Malaysia

Dr M: Privilege for non-Malays to keep race image

By Shazwan Mustafa Kamal
June 29, 2012

Shoppers look at Chinese New Year decorations at a shopping mall in Kuala Lumpur, January 18, 2012. — File picShoppers look at Chinese New Year decorations at a shopping mall in Kuala Lumpur, January 18, 2012. — File picKUALA LUMPUR, June 29 — Non-Malays should consider themselves privileged as the government still allows them to retain their racial identities, Tun Dr Mahathir Mohamed has said.

The former prime minister told online television station The Malaysian Observer (MobTV) that Malaysians were currently “more race conscious” than ever before, and that people were still segregated.

“Non-Malays are still privileged. Only in this country do people who still identify themselves in their country of origin... and are allowed to have their language, their culture, their school system,” said Dr Mahathir.

“At the moment, people are still talking about themselves, their rights and their privileges, and not just about Bumiputeras.

“We find people are still segregated; we try to do something (about it), but there are objections,” said the former PM.

Dr Mahathir (right) said past efforts to unite the country’s education system have been opposed by Chinese educationalists, and appeared to blame this on the federal opposition.

“Chinese educationalists have objected for their children to go near Malay children; this is the effect of opposition.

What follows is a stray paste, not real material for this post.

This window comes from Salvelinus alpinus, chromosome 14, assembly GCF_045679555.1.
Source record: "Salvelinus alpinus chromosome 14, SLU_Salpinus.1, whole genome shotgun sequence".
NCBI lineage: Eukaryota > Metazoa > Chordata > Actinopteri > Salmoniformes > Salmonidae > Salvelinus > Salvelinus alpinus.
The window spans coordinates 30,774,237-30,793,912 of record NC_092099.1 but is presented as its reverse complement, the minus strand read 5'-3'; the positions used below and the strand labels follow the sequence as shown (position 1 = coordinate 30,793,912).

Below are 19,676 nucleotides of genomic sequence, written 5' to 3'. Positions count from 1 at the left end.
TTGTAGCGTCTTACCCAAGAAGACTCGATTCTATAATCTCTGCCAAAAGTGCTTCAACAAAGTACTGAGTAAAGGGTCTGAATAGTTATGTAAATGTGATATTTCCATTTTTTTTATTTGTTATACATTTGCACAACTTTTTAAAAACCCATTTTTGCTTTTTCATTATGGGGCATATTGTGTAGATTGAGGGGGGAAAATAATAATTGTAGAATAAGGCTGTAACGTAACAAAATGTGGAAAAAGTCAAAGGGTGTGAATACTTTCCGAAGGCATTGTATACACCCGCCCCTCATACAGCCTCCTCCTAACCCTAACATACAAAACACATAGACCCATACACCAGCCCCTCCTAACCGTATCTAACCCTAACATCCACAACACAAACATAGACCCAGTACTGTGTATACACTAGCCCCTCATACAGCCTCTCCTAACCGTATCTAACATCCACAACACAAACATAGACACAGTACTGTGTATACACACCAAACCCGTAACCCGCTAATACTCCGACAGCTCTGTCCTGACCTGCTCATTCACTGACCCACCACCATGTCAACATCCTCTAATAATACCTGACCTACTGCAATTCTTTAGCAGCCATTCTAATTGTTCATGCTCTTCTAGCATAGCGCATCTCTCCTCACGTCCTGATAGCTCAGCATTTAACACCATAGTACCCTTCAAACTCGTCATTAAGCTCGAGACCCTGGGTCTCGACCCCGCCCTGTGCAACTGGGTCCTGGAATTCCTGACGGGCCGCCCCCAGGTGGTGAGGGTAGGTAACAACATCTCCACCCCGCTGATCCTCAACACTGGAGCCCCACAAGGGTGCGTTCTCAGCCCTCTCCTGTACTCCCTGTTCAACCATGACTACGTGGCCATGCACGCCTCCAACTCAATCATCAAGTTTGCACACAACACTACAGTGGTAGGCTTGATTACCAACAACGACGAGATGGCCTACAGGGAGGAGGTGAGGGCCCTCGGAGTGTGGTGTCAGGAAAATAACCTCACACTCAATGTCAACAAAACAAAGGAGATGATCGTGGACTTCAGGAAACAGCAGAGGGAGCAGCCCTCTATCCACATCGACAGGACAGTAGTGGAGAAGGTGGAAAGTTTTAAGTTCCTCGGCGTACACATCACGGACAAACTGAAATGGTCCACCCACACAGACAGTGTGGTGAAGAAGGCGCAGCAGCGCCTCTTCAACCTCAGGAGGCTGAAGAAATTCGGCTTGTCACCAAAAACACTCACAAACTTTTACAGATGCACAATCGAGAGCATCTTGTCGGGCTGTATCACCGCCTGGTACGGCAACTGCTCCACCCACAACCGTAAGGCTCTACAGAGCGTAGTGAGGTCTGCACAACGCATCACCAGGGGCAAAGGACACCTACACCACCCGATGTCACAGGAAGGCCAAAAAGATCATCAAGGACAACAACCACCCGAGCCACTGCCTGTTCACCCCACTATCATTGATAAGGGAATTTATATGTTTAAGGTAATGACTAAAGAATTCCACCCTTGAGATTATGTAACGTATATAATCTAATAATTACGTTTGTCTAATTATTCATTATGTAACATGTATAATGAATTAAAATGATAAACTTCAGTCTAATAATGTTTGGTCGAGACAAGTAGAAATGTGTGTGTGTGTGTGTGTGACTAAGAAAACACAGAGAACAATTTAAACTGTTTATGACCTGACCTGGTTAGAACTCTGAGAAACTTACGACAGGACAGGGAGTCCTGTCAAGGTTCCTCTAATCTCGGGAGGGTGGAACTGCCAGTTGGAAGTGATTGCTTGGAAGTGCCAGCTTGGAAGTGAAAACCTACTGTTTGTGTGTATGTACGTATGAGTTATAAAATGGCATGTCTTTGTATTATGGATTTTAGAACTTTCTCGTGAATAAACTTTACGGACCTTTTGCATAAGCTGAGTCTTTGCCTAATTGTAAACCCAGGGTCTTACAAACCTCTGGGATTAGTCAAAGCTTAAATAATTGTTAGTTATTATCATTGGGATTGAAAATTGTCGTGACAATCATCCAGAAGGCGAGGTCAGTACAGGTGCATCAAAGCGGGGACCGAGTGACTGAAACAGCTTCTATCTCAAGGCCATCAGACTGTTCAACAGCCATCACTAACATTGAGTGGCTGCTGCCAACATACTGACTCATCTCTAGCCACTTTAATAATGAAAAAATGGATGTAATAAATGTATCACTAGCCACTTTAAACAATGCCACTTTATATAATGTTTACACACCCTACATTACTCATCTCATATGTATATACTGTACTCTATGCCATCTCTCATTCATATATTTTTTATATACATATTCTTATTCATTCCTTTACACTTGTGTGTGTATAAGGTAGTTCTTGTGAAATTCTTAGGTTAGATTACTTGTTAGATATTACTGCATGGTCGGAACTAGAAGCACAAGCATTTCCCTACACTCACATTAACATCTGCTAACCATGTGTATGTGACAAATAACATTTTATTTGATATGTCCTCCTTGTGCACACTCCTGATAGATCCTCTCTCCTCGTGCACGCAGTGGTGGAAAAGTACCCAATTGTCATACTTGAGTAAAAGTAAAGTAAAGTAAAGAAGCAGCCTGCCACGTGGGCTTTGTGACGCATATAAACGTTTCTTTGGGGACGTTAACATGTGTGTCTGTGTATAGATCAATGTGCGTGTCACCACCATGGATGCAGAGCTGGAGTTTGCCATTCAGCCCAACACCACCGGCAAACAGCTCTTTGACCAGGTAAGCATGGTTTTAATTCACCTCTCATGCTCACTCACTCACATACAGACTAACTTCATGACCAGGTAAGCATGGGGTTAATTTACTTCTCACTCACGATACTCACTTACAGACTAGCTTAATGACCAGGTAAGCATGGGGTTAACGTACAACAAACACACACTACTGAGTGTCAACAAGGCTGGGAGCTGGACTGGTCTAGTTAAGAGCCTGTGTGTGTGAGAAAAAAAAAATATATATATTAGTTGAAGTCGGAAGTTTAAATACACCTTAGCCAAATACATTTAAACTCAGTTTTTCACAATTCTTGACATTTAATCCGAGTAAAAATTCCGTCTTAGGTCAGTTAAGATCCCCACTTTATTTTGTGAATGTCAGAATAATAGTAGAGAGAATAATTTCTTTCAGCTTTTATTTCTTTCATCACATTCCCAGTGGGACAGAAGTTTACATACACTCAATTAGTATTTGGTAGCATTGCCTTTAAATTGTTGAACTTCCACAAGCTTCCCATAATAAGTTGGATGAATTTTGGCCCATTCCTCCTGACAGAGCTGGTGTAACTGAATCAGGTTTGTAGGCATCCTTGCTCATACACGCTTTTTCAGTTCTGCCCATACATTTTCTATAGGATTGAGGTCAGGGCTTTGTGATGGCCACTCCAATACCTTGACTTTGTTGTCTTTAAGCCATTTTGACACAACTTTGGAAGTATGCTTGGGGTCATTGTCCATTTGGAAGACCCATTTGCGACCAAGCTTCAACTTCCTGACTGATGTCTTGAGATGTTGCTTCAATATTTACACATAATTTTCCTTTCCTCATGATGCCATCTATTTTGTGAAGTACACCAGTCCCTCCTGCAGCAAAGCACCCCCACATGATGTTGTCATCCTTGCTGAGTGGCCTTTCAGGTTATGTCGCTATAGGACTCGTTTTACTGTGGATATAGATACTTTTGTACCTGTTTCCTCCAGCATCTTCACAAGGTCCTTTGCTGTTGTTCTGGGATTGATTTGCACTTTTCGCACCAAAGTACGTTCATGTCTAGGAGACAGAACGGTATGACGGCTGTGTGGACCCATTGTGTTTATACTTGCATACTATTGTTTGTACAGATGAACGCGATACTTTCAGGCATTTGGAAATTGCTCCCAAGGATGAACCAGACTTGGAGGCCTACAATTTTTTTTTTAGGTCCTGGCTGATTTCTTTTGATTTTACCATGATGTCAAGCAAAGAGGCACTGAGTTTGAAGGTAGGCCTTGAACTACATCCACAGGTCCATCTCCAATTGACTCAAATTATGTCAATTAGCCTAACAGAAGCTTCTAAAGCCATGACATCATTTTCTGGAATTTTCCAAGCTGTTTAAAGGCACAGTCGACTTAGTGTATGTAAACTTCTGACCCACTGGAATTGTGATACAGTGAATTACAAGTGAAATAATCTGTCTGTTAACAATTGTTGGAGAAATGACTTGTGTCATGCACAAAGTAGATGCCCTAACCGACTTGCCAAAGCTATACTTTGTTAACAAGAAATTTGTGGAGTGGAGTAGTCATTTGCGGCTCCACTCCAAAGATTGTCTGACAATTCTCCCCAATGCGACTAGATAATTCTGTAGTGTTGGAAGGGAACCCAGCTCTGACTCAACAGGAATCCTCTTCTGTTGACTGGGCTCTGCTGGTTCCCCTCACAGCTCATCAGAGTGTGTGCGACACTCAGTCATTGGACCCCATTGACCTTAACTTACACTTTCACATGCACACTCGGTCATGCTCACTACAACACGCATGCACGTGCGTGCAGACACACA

“If that is not racist, what is?” he asked.

Dr Mahathir has said that the general election to be held within a year will centre on race as Malaysia has become more racist than ever.

The influential former prime minister told a forum on business and politics that Barisan Nasional’s (BN) weakness, after losing its customary two-thirds majority in Parliament in the March 2008 election, has forced the coalition to cater to various racial demands.

Dr Mahathir, who led the country for 22 years before retiring in 2003, said “the current government is inherited from the previous administration which didn’t do so well. As a result, we have a weak government.

“The old leader was replaced with a new leader who is trying hard but it is not easy. He is being pressure from all sides. If he concedes to one group, other groups are unhappy. In the end the minority prevails,” he said.

Datuk Seri Najib Razak took power in April 2009, a year after Tun Abdullah Ahmad Badawi led the ruling BN to its worst-ever electoral performance, ceding 82 federal seats and five state governments.

In March, Abdullah, Dr Mahathir’s hand-picked successor, also said race will be the main issue for the 13th general election.

“We are always concerned about race. Because there is a tendency for certain parties to make use of these issues, as a way of getting support for them and creating problems for us,” the Kepala Batas MP said in a video interview with Bloomberg.

However, he told the business wire “the lesson we can learn is, and some people may not agree, but the fact we didn’t have two-thirds did not mean that we became weak.”

Najib took over from Abdullah ostensibly to improve on BN’s performance in the next general election.

Observers believe he will need an improvement on the 140 federal seats won and to regain some of the states lost to be assured of remaining in power.